“And you know that the Army’s own legal adviser in the Territories backed up the Supreme Court’s ruling with a directive issued to all soldiers serving here.”
“So why are you here? Taking orders, as usual, from the settlers?” Zvi has joined us, and he’s wonderfully eloquent at such moments.
The lieutenant in charge has had enough words. He stands, features locked, impassive, eyes unseeing. But then why would one want eyes if all they could see was the one thing he doesn’t want to see?
“Or maybe it’s just that you happen to enjoy lording it over those who are weak and helpless, as you enjoy tormenting them?” I don’t remember who said this—one of the women, I think.
No answer. Glassy stare. Arms folded on his chest. He looks mean to me. Then I start to wonder if, after all, something akin to thought might not be happening in some recess of his mind. Maybe he’s even capable of feeling inner conflict. That would be a distinct improvement. “Whoever the Brigade Commander is,” I say, “I hope someday you will look at the world and begin to think for yourself.” But I know it’s all a useless gesture, and I, too, am going through my usual paces in a game whose rules have been determined by others. I hate the fact that I continue to play by their rules. We are going to have to think up some better way.
Maybe we should just stop arguing, refuse to move, and get arrested, as we have many times in the past. Does that do any good? It will mean Jamil will also probably be arrested, and then there’s the devil to pay. Believe it or not, he’s never spent a night in prison— which makes him a rather rare species in South Hebron. I’m not about to shatter his luck today.
So I nod to Jamil and we slowly start to move off. The policemen follow us down the hill. We cross over the bed of the wadi and begin to ascend the next slope in line. Here the police, I am happy to see, turn around and go away.
But this isn’t good enough. The dour lieutenant and one of his men have stayed behind to watch us, and soon they decide we haven’t yet reached the particular curve in the hills they had in mind, so they come marching rapidly toward us, and they kick at the sheep and throw a few stones at them, and they threaten us again and we protest again, and we film them and record the whole sordid scene, and so it goes, on and on, until after nearly an hour they have driven us into a distant part of the wadi—past three or four or five curves in the path—and then they finally turn away. We end up, as Istvan observes, in a dry, barren stretch of sandy soil, overgrazed, grazed to death, utterly devoid of the juicy green thorns that the sheep had been enjoying higher up. I ask Jamil: “Did they at least manage to eat a little?” “Not enough,” he says. “They’re far from full.”
And he breaks into a tirade, utterly familiar in its tenor: every day the soldiers come and drive us away, the settlers call them and they come, they won’t let us live, it’s not just, it’s not fair, these are our own lands, they’ve taken everything, they leave us nothing, we can’t survive like this, we don’t have the power to resist them, even you couldn’t stop them, tomorrow it will happen again, we are defenseless….I listen, I know it is true, I am appalled that we couldn’t prevent this crime. We failed as we have before and certainly will again.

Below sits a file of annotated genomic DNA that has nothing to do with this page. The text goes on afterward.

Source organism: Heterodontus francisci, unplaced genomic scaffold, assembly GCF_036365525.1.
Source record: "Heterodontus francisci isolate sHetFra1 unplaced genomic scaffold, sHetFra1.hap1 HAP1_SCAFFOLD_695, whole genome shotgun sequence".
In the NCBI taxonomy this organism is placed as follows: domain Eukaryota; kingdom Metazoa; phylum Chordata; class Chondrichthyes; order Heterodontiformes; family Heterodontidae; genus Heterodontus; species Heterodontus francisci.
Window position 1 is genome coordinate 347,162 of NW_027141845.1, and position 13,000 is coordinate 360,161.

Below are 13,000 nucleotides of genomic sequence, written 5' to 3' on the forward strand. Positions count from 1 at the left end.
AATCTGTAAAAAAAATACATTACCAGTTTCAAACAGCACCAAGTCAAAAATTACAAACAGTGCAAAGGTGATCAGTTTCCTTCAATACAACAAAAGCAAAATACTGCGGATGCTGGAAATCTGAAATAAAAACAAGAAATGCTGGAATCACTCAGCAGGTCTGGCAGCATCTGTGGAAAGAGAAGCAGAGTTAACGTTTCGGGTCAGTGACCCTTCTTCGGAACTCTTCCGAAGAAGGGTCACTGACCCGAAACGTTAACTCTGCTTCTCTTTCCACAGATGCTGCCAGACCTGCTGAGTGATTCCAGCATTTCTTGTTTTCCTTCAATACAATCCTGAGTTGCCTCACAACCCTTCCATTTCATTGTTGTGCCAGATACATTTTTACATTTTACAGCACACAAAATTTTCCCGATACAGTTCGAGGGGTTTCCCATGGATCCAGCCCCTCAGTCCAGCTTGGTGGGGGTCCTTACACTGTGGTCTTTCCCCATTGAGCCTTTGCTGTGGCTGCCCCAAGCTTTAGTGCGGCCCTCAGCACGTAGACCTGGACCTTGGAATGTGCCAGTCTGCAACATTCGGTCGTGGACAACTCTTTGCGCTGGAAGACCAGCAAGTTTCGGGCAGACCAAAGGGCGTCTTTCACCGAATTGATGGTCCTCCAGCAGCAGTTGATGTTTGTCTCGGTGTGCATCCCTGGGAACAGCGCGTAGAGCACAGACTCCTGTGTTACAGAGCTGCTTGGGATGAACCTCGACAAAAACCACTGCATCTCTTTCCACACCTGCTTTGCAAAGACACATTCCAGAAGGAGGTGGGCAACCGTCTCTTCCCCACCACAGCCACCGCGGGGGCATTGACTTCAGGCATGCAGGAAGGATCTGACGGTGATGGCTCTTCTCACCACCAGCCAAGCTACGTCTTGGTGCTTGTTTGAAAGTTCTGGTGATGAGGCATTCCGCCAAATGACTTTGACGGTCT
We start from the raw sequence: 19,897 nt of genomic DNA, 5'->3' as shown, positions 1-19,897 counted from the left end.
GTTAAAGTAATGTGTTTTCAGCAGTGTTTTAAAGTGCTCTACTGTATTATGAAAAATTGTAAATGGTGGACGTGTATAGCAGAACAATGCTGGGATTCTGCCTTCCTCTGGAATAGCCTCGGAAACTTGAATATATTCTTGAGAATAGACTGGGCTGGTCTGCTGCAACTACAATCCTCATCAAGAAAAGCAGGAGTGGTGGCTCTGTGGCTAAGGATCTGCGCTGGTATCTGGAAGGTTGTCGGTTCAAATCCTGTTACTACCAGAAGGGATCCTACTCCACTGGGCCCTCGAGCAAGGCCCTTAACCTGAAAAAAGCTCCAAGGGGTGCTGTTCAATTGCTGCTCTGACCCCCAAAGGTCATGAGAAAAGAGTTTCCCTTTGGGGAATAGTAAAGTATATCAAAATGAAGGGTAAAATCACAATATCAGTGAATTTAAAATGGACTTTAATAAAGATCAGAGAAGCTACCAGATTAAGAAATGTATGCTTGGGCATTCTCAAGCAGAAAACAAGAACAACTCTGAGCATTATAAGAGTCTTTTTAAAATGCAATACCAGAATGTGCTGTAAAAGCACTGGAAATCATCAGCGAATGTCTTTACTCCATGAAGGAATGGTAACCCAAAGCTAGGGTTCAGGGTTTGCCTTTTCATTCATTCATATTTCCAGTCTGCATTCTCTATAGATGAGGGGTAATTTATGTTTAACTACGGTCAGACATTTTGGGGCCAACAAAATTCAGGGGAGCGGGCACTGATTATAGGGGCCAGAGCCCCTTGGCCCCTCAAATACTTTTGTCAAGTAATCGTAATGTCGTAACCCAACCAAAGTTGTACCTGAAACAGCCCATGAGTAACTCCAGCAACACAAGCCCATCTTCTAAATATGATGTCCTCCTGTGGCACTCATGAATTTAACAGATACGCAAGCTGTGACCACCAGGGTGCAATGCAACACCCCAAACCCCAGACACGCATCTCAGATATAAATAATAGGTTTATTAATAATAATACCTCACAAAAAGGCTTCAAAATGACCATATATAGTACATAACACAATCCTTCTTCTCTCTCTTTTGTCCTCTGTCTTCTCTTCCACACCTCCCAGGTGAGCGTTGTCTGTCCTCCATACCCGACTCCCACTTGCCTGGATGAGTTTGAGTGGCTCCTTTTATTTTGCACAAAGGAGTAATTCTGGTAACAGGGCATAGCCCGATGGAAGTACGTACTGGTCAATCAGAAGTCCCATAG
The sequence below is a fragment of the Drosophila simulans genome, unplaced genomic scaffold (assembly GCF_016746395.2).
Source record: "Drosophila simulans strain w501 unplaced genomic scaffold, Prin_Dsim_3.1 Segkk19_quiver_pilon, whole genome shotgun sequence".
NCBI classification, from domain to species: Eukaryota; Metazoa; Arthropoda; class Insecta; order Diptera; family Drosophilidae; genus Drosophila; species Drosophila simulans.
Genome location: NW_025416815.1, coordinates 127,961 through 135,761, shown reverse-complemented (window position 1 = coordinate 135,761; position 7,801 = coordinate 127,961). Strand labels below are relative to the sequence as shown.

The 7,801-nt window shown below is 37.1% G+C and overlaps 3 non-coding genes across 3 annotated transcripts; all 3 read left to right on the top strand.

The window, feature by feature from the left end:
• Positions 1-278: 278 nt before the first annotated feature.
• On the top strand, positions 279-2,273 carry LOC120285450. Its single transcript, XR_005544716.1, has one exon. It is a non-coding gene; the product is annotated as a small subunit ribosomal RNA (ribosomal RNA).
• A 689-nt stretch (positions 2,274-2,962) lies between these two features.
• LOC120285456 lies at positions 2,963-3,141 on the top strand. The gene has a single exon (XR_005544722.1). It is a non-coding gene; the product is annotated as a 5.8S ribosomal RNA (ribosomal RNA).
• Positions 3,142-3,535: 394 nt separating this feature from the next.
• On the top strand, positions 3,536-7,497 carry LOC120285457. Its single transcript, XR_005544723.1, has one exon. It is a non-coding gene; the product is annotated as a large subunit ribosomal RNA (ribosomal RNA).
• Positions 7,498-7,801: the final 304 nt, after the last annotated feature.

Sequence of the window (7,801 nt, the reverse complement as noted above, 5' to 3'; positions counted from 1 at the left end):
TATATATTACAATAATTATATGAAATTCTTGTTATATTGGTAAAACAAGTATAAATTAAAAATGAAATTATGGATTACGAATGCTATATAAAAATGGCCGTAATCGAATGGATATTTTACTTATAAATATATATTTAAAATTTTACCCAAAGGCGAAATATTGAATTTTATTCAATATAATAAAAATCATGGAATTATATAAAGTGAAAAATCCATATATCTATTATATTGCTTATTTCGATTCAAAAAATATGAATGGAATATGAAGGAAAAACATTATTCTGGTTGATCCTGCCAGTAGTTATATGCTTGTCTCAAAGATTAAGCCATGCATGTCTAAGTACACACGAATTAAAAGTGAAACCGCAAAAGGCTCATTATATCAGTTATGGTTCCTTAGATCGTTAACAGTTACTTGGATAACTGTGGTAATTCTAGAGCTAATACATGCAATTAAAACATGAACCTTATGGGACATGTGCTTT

So who, dear reader, is right, Gandhi/Istvan or my Russian colleague? You can decide for yourself. Here’s what I can say by way of background—nothing new, I’m afraid. The ramified system in place in South Hebron, like everywhere else in the Occupied Territories, exists for one and only one purpose—to steal land and to make the owners of this land disappear. Everything, and everybody, on the Israeli side is fully mortgaged to this single aim. How this monstrous thing developed, how it gradually took over the central institutions of the state and bent them to its will—these are questions for some future historian.
So far, surprisingly, the system has not managed to rid itself of the unwanted population of shepherds and small-scale farmers—a few thousand impoverished innocents—who have been eeking out an existence here for the last many centuries. These shepherds and farmers have proven to be astonishingly resilient; their needs are rather minimal, they are tenacious and brave, and maybe we, too, have had some small part to play in their survival. But, as Amiel says, the only thing that successfully grows in South Hebron is sheep and goats, and if the settlers and the government manage to starve the herds by chasing them off their grazing grounds, in the end our friends will be forced to leave. Every soldier who does what we saw the soldiers do today, and worse, blindly following orders, is complicit in a great human evil that cannot be justified or rationalized in any intelligible human terms. This highly specific, irreducible wickedness has nothing to do with the big questions about making peace, or not, about negotiations with this one or that one or no one (the government’s preferred option), about Realpolitik and the Jews’ endless anxieties and the self-righteousness that may be the surface expression of those anxieties, about anti-Semitism and the bad memories we love to carry around with us, indulging our passion for self-pity. Or second thought, maybe it does have something to do with this last item. Self-pity is pregnant with its own malignant variety of aggression. In any case, wickedness, like goodness, really shouldn’t be explained away—indeed, at bottom, if you look closely, it cannot be explained away. It just is.
Jamil says they’re going home; there’s no chance of grazing again today. He thanks us, takes my hand, and the bedrock bonhomie of his nature flares up once more. They have a long walk ahead, over the hills, to al-Tal’a. There are more goodbyes to be said; I am leaving on sabbatical for the next four months. Sad, a bit overwhelmed, I tell Amiel that I’ll miss this place. “Don’t worry,” he says, “when you come back it will be just like this, or maybe a little worse.” The more desperate things get, the more bemused he seems to be, and the brighter his flashes of wit. As we approach the roadblock at al-Khadr at the outskirts of Jerusalem, the young Border Policewoman gestures our minibus to stop for inspection. Amiel calls out to her: “We’re all circumcised Jews—oh yes, a few circumcised Jewesses, too.” That, apparently, is what she wanted to hear; she waves us on.